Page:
<Message Importance="high"
      Text="SolutionWorkingDirectory: $(SolutionWorkingDirectory)" />

      Condition=" '$(SkipIncrementAssemblyVersion)' != 'true' and '$(IsDesktopBuild)' != 'true' "

      Condition=" '$(SkipIncrementAssemblyVersion)' != 'true' "
      AssemblyFileVersion="$(Major).$(Minor).$(Build).$(Revision)" />

      Command="$(TeamFoundationVersionControlTool) checkin
 /override:&quot;Check-in from automated build&quot;
 /comment:&quot;Increment assembly version ($(BuildNumber)) $(NoCICheckinComment)&quot;
 AssemblyVersionInfo.txt AssemblyVersionInfo.cs"/>

Note that for a Team Build, we need to copy the AssemblyVersionInfo.txt file from the BuildType folder into the solution folder. This allows the same process to be used for Desktop Builds and Team Builds. Also note that $(NoCICheckinComment) is specified when checking in the files from the build (as I mentioned in my earlier comment, see Buck Hodges' blog post for more details on this).

Finally, use the BuildNumberOverrideTarget and a custom target to actually increment the assembly version using the custom Version task and set the BuildNumber property accordingly. Note that if SkipIncrementAssemblyVersion is set to true, the assembly version is not incremented and the BuildNumber property is set to whatever is currently specified in AssemblyVersionInfo.txt.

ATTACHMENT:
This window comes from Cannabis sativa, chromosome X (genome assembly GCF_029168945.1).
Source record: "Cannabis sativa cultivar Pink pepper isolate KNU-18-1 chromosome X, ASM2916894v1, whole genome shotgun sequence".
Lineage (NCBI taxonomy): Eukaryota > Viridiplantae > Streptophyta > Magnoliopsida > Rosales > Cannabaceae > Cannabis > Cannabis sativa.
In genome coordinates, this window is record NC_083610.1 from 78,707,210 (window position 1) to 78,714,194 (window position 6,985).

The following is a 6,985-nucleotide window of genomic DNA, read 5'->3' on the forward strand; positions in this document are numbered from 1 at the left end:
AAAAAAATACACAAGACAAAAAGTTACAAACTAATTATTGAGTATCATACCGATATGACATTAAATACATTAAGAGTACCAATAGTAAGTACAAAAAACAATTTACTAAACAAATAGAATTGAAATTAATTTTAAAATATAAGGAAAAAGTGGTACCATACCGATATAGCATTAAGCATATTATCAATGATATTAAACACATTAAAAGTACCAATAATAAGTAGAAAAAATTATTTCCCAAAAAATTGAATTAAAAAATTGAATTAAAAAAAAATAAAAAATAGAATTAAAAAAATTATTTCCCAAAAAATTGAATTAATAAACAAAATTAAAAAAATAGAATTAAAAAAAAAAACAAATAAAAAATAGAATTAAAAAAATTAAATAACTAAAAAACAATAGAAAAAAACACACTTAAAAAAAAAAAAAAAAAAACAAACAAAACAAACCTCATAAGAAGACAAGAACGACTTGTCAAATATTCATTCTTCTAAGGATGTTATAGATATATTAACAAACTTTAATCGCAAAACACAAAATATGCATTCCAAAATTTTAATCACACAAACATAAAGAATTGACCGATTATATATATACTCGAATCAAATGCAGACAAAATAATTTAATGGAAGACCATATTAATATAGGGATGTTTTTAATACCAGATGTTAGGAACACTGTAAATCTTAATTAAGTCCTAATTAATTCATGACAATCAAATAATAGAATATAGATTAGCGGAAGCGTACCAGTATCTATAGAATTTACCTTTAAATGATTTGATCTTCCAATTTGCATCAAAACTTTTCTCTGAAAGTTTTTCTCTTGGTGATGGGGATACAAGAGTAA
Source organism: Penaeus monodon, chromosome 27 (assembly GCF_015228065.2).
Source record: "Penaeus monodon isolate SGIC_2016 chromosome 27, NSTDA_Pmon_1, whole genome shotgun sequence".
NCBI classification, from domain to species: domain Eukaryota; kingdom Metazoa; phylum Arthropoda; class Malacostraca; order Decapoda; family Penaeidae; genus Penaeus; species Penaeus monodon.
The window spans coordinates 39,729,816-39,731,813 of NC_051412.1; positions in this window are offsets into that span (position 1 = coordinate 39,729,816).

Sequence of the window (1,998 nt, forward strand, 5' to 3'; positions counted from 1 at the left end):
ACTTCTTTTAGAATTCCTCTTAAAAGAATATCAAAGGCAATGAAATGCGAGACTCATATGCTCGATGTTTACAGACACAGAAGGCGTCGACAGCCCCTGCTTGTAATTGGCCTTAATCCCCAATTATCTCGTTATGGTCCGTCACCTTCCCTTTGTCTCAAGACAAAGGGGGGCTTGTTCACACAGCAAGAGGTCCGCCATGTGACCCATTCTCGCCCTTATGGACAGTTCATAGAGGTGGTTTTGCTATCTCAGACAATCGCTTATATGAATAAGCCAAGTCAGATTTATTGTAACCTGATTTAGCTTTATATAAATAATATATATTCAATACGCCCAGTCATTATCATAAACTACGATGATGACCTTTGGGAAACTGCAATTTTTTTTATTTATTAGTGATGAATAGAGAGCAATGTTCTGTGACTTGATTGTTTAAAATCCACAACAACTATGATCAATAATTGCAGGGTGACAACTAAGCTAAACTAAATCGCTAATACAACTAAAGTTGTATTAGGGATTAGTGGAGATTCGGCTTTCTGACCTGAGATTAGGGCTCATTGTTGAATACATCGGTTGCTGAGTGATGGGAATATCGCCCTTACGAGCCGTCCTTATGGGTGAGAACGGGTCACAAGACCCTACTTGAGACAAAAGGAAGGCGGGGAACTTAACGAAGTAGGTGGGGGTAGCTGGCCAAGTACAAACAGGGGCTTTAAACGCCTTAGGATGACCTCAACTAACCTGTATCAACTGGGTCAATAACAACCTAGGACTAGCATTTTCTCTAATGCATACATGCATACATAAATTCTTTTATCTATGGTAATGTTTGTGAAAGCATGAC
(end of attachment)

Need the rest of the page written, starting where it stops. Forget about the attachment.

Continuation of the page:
<Target Name="BuildNumberOverrideTarget">
    <CallTarget Targets="SetBuildNumber"/>

  <Target Name="SetBuildNumber">
    <Attrib Files="AssemblyVersionInfo.txt" ReadOnly="false"/>

      Condition=" '$(SkipIncrementAssemblyVersion)' == 'true' "
      <Output TaskParameter="Major" PropertyName="Major" />
      <Output TaskParameter="Minor" PropertyName="Minor" />
      <Output TaskParameter="Build" PropertyName="Build" />
      <Output TaskParameter="Revision" PropertyName="Revision" />

      Condition=" '$(SkipIncrementAssemblyVersion)' != 'true' "
      <Output TaskParameter="Major" PropertyName="Major" />
      <Output TaskParameter="Minor" PropertyName="Minor" />